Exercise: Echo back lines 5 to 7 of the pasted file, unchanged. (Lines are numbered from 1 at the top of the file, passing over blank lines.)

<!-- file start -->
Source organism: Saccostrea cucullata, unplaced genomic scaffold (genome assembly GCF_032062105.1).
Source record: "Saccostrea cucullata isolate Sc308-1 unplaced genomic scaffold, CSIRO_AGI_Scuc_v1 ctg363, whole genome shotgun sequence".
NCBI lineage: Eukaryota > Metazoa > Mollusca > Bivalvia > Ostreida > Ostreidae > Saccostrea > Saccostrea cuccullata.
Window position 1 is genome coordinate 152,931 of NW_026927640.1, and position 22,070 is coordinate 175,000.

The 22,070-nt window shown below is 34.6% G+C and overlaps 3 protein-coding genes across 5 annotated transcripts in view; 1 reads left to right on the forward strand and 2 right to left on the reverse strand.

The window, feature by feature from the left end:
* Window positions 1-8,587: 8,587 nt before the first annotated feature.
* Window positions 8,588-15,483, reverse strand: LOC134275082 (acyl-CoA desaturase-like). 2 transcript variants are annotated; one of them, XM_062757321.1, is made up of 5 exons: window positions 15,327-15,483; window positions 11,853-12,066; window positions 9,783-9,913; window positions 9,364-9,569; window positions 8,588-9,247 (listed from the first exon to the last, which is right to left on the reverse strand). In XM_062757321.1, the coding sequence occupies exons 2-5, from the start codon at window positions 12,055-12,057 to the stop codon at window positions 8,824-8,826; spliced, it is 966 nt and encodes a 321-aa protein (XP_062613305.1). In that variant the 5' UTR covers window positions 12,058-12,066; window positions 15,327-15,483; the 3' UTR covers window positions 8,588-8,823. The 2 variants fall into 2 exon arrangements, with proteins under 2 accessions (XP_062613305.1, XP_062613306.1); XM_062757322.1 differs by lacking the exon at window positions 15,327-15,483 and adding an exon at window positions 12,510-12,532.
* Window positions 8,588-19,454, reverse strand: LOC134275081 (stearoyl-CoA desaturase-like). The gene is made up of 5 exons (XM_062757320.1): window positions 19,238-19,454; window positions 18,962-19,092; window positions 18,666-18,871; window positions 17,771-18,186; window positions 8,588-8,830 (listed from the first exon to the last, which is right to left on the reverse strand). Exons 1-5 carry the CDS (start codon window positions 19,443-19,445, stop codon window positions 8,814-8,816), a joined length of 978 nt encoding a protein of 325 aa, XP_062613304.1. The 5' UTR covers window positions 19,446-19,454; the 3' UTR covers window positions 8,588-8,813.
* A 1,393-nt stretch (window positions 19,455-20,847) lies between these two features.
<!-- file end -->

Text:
The 22,070-nt window shown below is 34.6% G+C and overlaps 3 protein-coding genes across 5 annotated transcripts in view; 1 reads left to right on the forward strand and 2 right to left on the reverse strand.

The window, feature by feature from the left end:
* Window positions 1-8,587: 8,587 nt before the first annotated feature.